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As I understand, in order to be a non-terminating decimal we should be able to convert a number into X/99 format. If b>d then there is no way we can get 99 in the denominator and hence it will always be a terminating decimal. Thus, B is an answer.

If a, b, c, d and e are integers and p = 2^a3^b and q = 2^c3^d5^e, is p/q a terminating decimal? (1) a > c (2) b > d

Any idea what is the concept behind this question to get a answer B?

Theory: Reduced fraction \(\frac{a}{b}\) (meaning that fraction is already reduced to its lowest term) can be expressed as terminating decimal if and only \(b\) (denominator) is of the form \(2^n5^m\), where \(m\) and \(n\) are non-negative integers. For example: \(\frac{7}{250}\) is a terminating decimal \(0.028\), as \(250\) (denominator) equals to \(2*5^3\). Fraction \(\frac{3}{30}\) is also a terminating decimal, as \(\frac{3}{30}=\frac{1}{10}\) and denominator \(10=2*5\).

Note that if denominator already has only 2-s and/or 5-s then it doesn't matter whether the fraction is reduced or not.

For example \(\frac{x}{2^n5^m}\), (where x, n and m are integers) will always be the terminating decimal.

We need reducing in case when we have the prime in denominator other then 2 or 5 to see whether it could be reduced. For example fraction \(\frac{6}{15}\) has 3 as prime in denominator and we need to know if it can be reduced.

BACK TO THE ORIGINAL QUESTION: If a, b, c, d and e are integers and p = 2^a3^b and q = 2^c3^d5^e, is p/q a terminating decimal?

Question: is \(\frac{2^a*3^b}{2^c*3^d*5^e}\) a terminating decimal? The question basically asks whether we cans reduce 3^d in the denominator so to have only powers of 2 and 5 left, which can be rephrased is b (the power of 3 in the nominator) greater than or equal to d (the power of 3 in the denominator): is b>=d?

You mean for (2)? In this case the denominator will have only 2's in it, and if the denominator has only 2's or only 5's in it, it still will be a terminating decimal. _________________

Re: If a, b, c, d and e are integers and p=2^a3^b and q=2^c3 [#permalink]

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28 Jul 2012, 09:10

1

This post received KUDOS

enigma123 wrote:

If a, b, c, d and e are integers and p = 2^a3^b and q = 2^c3^d5^e, is p/q a terminating decimal? (1) a > c (2) b > d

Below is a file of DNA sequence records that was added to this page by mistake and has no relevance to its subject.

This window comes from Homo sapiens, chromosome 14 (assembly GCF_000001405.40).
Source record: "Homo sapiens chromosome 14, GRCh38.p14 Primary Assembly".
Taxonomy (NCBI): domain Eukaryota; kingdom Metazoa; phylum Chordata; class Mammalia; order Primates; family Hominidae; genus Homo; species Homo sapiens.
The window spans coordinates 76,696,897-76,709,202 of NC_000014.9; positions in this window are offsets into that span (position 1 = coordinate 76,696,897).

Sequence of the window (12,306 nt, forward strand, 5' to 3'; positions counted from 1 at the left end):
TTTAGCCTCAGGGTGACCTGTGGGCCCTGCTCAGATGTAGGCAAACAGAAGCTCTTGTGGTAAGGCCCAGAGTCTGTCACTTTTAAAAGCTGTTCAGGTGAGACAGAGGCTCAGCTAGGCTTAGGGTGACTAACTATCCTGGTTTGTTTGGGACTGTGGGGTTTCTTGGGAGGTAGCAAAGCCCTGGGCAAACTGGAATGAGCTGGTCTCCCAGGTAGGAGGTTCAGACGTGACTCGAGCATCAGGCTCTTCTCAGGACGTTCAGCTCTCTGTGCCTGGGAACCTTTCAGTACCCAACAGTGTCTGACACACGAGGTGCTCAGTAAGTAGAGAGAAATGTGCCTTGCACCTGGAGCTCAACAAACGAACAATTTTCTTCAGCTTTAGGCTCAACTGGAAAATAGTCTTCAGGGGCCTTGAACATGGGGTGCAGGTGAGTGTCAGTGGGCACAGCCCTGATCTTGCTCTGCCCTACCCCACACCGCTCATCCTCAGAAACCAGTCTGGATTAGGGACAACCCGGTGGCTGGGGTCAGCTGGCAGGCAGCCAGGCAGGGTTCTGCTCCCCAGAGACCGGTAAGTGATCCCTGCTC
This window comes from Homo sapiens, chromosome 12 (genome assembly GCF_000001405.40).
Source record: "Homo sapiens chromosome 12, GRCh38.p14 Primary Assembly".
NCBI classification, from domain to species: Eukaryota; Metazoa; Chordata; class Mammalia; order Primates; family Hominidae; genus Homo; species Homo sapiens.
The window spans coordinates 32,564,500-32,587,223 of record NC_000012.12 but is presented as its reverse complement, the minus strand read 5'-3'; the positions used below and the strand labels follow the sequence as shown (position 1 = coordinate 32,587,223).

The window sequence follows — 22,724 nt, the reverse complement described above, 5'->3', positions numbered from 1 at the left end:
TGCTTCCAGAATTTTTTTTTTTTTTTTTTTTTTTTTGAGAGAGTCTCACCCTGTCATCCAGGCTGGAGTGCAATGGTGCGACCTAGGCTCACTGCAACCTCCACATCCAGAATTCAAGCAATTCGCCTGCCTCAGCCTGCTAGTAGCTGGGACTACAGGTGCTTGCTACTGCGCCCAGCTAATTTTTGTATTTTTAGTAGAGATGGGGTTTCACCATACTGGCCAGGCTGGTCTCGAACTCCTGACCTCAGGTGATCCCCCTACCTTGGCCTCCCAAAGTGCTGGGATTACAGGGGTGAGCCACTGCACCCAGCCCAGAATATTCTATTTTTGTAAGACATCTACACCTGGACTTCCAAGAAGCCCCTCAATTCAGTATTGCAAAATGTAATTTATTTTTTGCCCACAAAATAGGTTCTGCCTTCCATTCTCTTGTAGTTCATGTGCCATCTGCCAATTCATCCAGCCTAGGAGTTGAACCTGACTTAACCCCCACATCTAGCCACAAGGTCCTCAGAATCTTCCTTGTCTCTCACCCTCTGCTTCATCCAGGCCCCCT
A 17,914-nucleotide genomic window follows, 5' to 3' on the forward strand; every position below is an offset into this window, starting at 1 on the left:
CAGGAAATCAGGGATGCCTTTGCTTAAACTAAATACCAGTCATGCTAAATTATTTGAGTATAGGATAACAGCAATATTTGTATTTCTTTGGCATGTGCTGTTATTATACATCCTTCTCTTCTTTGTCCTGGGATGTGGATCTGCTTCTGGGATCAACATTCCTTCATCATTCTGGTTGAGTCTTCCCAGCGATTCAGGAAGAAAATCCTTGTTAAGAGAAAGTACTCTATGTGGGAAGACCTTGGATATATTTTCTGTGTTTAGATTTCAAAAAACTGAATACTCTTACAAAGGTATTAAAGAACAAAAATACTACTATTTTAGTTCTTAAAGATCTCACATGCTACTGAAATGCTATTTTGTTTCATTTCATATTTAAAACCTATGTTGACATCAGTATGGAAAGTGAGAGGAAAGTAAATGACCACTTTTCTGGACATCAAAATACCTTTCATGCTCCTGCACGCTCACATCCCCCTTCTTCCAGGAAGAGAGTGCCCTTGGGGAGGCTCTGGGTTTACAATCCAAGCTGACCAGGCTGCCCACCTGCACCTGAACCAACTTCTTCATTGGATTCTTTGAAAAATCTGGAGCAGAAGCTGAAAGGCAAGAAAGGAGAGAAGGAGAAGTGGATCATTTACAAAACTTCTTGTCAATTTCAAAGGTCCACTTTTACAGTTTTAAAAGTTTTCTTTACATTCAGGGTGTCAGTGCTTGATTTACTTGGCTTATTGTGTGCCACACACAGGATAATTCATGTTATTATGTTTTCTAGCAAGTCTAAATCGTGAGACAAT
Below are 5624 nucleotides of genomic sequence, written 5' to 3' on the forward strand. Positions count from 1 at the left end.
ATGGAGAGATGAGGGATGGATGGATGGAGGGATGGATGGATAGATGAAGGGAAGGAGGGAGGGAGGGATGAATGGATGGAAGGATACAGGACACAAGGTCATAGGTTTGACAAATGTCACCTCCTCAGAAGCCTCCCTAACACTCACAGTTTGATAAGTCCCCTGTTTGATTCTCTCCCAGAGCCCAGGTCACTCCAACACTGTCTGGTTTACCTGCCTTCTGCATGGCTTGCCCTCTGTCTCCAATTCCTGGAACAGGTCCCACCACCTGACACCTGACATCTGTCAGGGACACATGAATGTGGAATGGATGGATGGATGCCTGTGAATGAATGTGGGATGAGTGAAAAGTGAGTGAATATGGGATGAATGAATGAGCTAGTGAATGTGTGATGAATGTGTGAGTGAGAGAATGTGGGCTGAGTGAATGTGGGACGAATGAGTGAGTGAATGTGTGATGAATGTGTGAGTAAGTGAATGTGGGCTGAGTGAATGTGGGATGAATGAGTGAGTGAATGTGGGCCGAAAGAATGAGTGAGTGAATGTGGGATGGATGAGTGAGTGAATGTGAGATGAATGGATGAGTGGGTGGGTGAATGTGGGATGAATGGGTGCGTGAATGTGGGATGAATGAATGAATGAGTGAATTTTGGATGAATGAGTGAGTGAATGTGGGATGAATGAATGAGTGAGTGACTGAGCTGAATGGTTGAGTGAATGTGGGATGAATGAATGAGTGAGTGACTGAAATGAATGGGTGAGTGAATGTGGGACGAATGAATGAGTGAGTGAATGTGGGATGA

Any idea what is the concept behind this question to get a answer B?

Of all the theories.

Among 1/2, 1/3 and 1/5, only 1/3 is non terminating. So if we don't have 3 in the denominator then only p/q will be terminating. b>d, ensures we have no "3" left in the denominator, hence the decimal is terminating. (it holds true for 7,11,13....) _________________

"Appreciation is a wonderful thing. It makes what is excellent in others belong to us as well." ― Voltaire Press Kudos, if I have helped. Thanks!

The question here is, whether b >= d. Why is that? p and q are given in their prime factorization. If q has more twos and/or fives in its prime factorisation than p, it won't result in a non-terminating decimal, Remainder of 2 can only be 1: 1/2=0.5 and remainders of 5 result in: 1/5=0.2, 2/5=0.4 3/5=0.6 and 4/5=0.8.

However, this is not the case with the 3. If q has more threes than p, you can cancel all of the threes in the numerator, but there will remain some threes in the denominator, resulting in a non-terminating decimal, because 1/3=0.33333 and 2/3=0.666666

Statement (1) gives us no information about b and d. Statement (2) does. There are fewer threes in the denominator. They will cancel with some of the threes in the numerator. Therefore, this statement is sufficient. We know that p/q will be a terminating decimal.

I hope my explanation is good enough.

Last edited by Zinsch123 on 02 Sep 2012, 06:29, edited 2 times in total.

Re: If a, b, c, d and e are integers and p=2^a3^b and q=2^c3 [#permalink]

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05 Nov 2012, 11:44

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himanshuhpr wrote:

what if b = -2 & d = -3 , then we have a case for terminating decimal ?? because the denominator now would be in 2^m * 5^n form.

Yes, \(p/q\) will be a terminating decimal. For \(b = -2\) and \(d = -3, b > d.\)

Since \(p/q = 2^{a-c}3^{b-d}5^{-e}\), the given ratio is a terminating decimal if and only if \(b-d\geq{0}\) or \(b\geq{d}.\) Which means there is no factor of 3 in the denominator, only factors of 2 and/or 5, if at all. If in addition \(a\geq{c}\) and \(e\leq{0}\), the given ratio is in fact an integer, which is a terminating decimal. _________________

PhD in Applied Mathematics Love GMAT Quant questions and running.

Re: If a, b, c, d and e are integers and p=2^a3^b and q=2^c3 [#permalink]

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24 Oct 2014, 08:20

Hello from the GMAT Club BumpBot!

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If a, b, c, d and e are integers and p=2^a3^b and q=2^c3 [#permalink]

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25 Oct 2014, 23:58

Hi Bunuel,

Quick question on this rule. How about 1/15? it can be written as 1/2^0 * 3 * 5. The denominator has 5, but the fraction is not a terminating decimal. Can you please explain why?